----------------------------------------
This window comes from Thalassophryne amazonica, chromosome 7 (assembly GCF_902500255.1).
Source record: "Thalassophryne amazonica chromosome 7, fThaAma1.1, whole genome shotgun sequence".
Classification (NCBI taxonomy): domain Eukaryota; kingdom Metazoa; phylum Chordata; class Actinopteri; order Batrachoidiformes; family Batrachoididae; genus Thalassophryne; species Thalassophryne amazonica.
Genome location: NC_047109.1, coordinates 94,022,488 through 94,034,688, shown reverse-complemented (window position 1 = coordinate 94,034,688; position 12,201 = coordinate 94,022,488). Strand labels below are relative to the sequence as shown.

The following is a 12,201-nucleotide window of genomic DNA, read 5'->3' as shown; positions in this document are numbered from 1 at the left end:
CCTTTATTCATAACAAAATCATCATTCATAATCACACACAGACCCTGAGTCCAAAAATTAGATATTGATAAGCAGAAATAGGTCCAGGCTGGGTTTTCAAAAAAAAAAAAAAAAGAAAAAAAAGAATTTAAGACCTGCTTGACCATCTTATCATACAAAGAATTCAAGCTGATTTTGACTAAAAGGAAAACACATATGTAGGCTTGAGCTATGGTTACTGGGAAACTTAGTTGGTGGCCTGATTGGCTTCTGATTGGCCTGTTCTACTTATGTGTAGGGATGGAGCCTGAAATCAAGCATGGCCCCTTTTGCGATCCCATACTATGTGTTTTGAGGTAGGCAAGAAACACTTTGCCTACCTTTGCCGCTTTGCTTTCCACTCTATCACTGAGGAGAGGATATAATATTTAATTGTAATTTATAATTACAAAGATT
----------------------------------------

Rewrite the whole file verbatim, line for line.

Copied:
This window comes from Thalassophryne amazonica, chromosome 7 (assembly GCF_902500255.1).
Source record: "Thalassophryne amazonica chromosome 7, fThaAma1.1, whole genome shotgun sequence".
Classification (NCBI taxonomy): domain Eukaryota; kingdom Metazoa; phylum Chordata; class Actinopteri; order Batrachoidiformes; family Batrachoididae; genus Thalassophryne; species Thalassophryne amazonica.
Genome location: NC_047109.1, coordinates 94,022,488 through 94,034,688, shown reverse-complemented (window position 1 = coordinate 94,034,688; position 12,201 = coordinate 94,022,488). Strand labels below are relative to the sequence as shown.

The following is a 12,201-nucleotide window of genomic DNA, read 5'->3' as shown; positions in this document are numbered from 1 at the left end:
CCTTTATTCATAACAAAATCATCATTCATAATCACACACAGACCCTGAGTCCAAAAATTAGATATTGATAAGCAGAAATAGGTCCAGGCTGGGTTTTCAAAAAAAAAAAAAAAAGAAAAAAAAGAATTTAAGACCTGCTTGACCATCTTATCATACAAAGAATTCAAGCTGATTTTGACTAAAAGGAAAACACATATGTAGGCTTGAGCTATGGTTACTGGGAAACTTAGTTGGTGGCCTGATTGGCTTCTGATTGGCCTGTTCTACTTATGTGTAGGGATGGAGCCTGAAATCAAGCATGGCCCCTTTTGCGATCCCATACTATGTGTTTTGAGGTAGGCAAGAAACACTTTGCCTACCTTTGCCGCTTTGCTTTCCACTCTATCACTGAGGAGAGGATATAATATTTAATTGTAATTTATAATTACAAAGATT